Ladies and gentlemen, the revolution has arrived, and it is a little different than we thought it would be. What we once hoped and prayed for, we now fear with our every breath. Oh, how we long for the simple days when things made sense, and all was well.
Turfway Park lost its September dates to Churchill Downs. They have had them for as long as I can remember, and now they are gone. Not that CD is a bad place with evil intentions, but it will eventually cripple the industry in the northern part of Kentucky. No person, or body of authority is at fault, and this is not an under-handed deal. Turfway needed help, and not even the new ownership could keep this afloat.
I can’t say that everyone just sat on the sidelines and watched. Kentucky Downs and Ellis Park became aggressive, and adopted Instant Racing machines to bolster purses. Churchill is a powerhouse that didn’t install a multi-million dollar lighting system just to light up the Louisville sky 6-8 times a year. They are going to make CD a destination place, right in the middle of college football season with the University of Louisville a stones throw away. Keeneland is a world leader in horse sales, and a guardian of keeping racing pristine and first class. So, where does this leave Turfway Park?
Turfway Park is located in Florence, Kentucky. It has been a place of employment for generations of horsemen, union and non-union personnel, and a host of associated vendors and professionals. With the loss of the September dates, there will be a void. A chasm that may never be filled again. There was going to be a domino effect in the Bluegrass state where one track would fall before anyone took notice. Well, it looks as if that first domino is wobbling.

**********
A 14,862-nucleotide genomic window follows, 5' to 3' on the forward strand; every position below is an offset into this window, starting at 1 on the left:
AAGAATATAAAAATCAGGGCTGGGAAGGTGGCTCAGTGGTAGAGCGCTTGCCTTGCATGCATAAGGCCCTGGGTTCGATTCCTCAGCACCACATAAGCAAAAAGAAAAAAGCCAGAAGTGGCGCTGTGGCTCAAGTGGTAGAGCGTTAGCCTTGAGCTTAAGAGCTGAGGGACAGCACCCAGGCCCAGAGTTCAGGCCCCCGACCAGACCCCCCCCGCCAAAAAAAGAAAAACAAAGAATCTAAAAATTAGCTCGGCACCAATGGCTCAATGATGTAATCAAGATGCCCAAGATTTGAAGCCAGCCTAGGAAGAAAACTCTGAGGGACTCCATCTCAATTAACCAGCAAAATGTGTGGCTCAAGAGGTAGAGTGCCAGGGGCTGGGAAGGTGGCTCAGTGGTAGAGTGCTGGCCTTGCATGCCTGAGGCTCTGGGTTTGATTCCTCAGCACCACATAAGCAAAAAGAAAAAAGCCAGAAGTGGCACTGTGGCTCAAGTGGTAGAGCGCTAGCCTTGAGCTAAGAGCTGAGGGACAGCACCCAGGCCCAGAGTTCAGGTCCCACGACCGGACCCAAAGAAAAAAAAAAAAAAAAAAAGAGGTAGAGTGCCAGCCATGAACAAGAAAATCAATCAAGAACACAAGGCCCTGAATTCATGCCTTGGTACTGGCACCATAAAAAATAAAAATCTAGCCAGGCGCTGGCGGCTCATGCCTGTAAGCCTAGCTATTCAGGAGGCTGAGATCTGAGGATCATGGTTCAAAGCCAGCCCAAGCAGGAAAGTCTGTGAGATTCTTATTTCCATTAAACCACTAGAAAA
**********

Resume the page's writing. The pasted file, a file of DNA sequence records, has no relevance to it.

So many that love the sport and make their living from racing have counted on help from the legislature for years. But that voice that has cried out has not been heeded. I wonder now if anyone will pay attention? Unemployment will rise, and the region will possibly lose racing, forever. This is a timeline we can follow now that competition has grown so heavy. When racing is cut back or discontinued horsemen will leave to find other tracks to run, or just fold up their tents after generations. The many employees from ticket sellers, food service workers, track photographers, video teams, and host of others will have to find something else. Now, add in the fact this is one of the worst times since the depression when looking for work has gotten to be impossible.
The employees at Turfway have kept up their gloves, while the flurry of punches has pounded them into submission. They have no other outlet. Management has tried everything, the community has supported the track, and still it is not enough. Turfway had always hoped that VLT’s or slot machines could be the answer to build purses, and allow them to compete against three nearby casinos with two more on the way. All of this competition is a half hour away from the poly-track oval. But still, Turfway plans on keeping an abbreviated winter schedule. They have not thrown in the towel, and this fighting business is not yet ready to be counted out.
Could they have another racing season? I just don’t know at this point. Since 1959, the track has seen good days and bad. But this one could be tougher than any other faced before. I hate to see the many friends I have known over the years face this uncertainty. Will this be the time that the legislature finally hears the call? Will the new ownership step up even taller and reach into pocket and keep it afloat? They had all hoped for change, but I don’t think this is what they had in mind. When one business fails it will be a short term gain for some. But eventually this process will keep rearing its ugly head until the sport is all but dead and gone. I once read that there would be ten “Super-Tracks”. This would be Florida, New York, Churchill, Keeneland, and California. The rest would just face the music and eventually fade away into the history books. Is this the first to go for Kentucky? Will they follow the many other states that have lost tracks? I never wanted to think the “Super-Track” article could ever come true. But it looks as if the odds are high, and change is gonna’ come.